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Principal Investigator

Michael Reed
Reed Research Group

Professor of Biology
Department of Biology
Tufts University, Medford
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Current Students

Adam Eichenwald
, Current Ph.D. Student
I am in my first year at Tufts, and I am interested in community ecology. I came from Yale University, where I completed a Master's degree working in Alaska on predation of ptarmigan species by Gyrfalcon.
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Matt Kamm
, Current Ph.D. Student
Humanity has tremendous power to alter our environment, for better or for worse. In the United States, restrictions on hunting and the ban of DDT were crucial first steps to safeguarding our natural heritage, but we are now in an age where the causes of decline in wildlife populations are not always so clear. I'm interested in investigating what causes wildlife populations to decline and what we can do to better detect and halt these declines. Specifically, I am interested in attempting to understand and quantify the oft-cited specter of "habitat loss" - how much habitat needs to be lost, at what scales, to cause a serious decline in population? My focal species for this work is the American Kestrel (Falco sparverius), a widespread falcon that is currently declining in many parts of its US range. I am also interested in how factors such as invasive species and predation affect wildlife populations, and in the statistical 'early warning' signals that may be detectable in the trends of declining populations.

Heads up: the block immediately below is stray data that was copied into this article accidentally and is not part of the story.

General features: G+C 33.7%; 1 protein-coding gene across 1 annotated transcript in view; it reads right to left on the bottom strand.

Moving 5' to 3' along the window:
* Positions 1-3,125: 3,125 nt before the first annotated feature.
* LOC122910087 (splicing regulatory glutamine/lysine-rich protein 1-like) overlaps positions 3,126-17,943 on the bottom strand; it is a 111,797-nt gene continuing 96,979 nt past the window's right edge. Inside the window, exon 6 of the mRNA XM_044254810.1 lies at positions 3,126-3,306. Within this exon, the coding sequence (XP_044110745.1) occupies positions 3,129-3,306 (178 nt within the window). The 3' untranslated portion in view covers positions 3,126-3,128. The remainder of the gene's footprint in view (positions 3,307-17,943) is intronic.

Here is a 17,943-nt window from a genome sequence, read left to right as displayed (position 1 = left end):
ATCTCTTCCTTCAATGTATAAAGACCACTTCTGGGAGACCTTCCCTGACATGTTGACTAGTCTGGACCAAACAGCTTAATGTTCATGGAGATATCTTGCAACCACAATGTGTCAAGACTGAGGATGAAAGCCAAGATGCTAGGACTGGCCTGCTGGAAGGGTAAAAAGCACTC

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Jessica Rozek, Current Ph.D. Student
I am a PhD student and doctoral fellow for Tufts' Water Diplomacy IGERT. My research interests involve assessing risk and vulnerability and developing tools that help quantify or predict risk for species and habitats. Examples of methods I am currently using include predictive geospatial models, network analysis and statistical early warning signals of extinction. I am particularly interested in wetland loss along the Atlantic Flyway, especially in the Caribbean, and how this affects migrating shore and water birds. In addition, I am interested in interdisciplinary social-ecological approaches to investigate human-wetland-bird interactions and potential mutual gains for people and wildlife.
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